The trip back to the Metro took me down the park on the hill, and along the Dnieper, this on a beautiful clear day. There was someone fishing there, but most of the few people there were just walking. It also afforded a good view of the Lavra complex, at least if you squinted enough to ignore the nearby freeway.
I boarded the Metro at Dnipro, which was right next to not only the river, but an Azerbaijani restaurant; several former Soviet republics are culinarily represented in Kyiv. From there I went back to Podil, the bottom of Andriyivskyy Descent. After buying some chocolate truffles as the Lviv Chocolate Factory, I went to yet another small, dense museum, the famous Museum of One Street. This place told the story of Kyiv through Andriyivskyy Descent, with a few dozen displays, each having a short description regarding the relevant period and/or aspect of life there. There was also a temporary exhibition with historic photographs; one photograph in particular, which I'd bought a magnet of, seemed to be repeated two or three times, I suppose because it showed how empty that part of Kyiv had been in the 19th century.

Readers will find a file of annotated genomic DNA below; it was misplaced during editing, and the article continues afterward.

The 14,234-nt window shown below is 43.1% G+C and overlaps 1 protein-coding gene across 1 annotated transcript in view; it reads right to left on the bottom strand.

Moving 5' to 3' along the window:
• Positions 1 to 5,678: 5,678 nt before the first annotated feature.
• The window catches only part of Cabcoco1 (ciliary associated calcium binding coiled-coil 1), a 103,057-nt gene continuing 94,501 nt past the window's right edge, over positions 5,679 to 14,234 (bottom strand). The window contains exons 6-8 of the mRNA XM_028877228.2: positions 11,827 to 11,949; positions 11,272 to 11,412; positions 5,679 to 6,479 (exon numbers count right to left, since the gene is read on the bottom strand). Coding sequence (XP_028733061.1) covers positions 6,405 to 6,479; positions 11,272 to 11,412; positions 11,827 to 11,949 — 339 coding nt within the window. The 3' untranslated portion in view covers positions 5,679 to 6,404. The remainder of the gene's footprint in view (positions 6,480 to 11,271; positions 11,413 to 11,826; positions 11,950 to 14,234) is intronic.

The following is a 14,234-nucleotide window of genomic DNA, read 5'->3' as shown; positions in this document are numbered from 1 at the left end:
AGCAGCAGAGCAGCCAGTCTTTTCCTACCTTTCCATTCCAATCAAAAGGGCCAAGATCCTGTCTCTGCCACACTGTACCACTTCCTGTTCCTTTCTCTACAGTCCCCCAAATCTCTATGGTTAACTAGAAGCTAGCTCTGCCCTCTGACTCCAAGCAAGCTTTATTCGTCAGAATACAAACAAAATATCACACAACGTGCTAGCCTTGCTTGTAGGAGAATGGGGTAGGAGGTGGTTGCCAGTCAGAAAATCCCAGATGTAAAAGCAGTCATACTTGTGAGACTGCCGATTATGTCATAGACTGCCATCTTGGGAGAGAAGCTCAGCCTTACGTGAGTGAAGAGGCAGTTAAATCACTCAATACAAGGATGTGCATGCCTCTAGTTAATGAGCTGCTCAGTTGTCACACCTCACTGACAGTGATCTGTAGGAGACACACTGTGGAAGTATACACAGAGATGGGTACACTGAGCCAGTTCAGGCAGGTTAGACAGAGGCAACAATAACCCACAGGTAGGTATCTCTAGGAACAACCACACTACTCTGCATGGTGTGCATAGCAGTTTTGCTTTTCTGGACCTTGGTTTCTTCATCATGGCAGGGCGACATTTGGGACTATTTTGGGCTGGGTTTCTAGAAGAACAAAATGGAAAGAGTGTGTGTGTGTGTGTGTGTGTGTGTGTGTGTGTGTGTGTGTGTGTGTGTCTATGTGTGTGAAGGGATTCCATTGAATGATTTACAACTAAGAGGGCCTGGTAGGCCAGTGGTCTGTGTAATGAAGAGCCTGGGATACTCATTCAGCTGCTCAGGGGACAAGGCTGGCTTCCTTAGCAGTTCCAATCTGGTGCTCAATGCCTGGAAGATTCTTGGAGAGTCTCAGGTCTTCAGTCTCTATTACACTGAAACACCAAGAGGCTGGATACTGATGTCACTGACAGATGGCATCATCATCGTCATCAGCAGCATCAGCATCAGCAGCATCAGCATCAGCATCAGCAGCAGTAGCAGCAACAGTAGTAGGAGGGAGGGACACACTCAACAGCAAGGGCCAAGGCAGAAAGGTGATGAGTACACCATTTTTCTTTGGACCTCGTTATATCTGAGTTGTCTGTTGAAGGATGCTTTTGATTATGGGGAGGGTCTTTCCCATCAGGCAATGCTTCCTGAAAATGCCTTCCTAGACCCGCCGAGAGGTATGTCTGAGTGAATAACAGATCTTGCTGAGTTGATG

I waited for Mila in a juice bar, ordering the unusual combination of pumpkin juice and olive oil, which tasted about the way it sounded (but not awful). Looking out, I was treated to the sight of a street guy in a Slayer hat pouring booze into a Sprite bottle. Some things, I guess, are almost universal.
When we met up, Mila asked if I wanted to try a new Ukrainian place, but this place turned out to be much more crowded than the others we'd tried, so we fell back on Varenicnaya Katysha. This was the point at which I noticed that their menu was in Russian, but they were advertising Ukrainian language children's books; like I said, they languages are practical interchangeable to Ukrainians, but noticeably different nonetheless. Also, this time we were in a room where a concert video was playing. Amusingly, it began with the English disclaimer, "This bootleg is for previewing purposes only." This bootleg?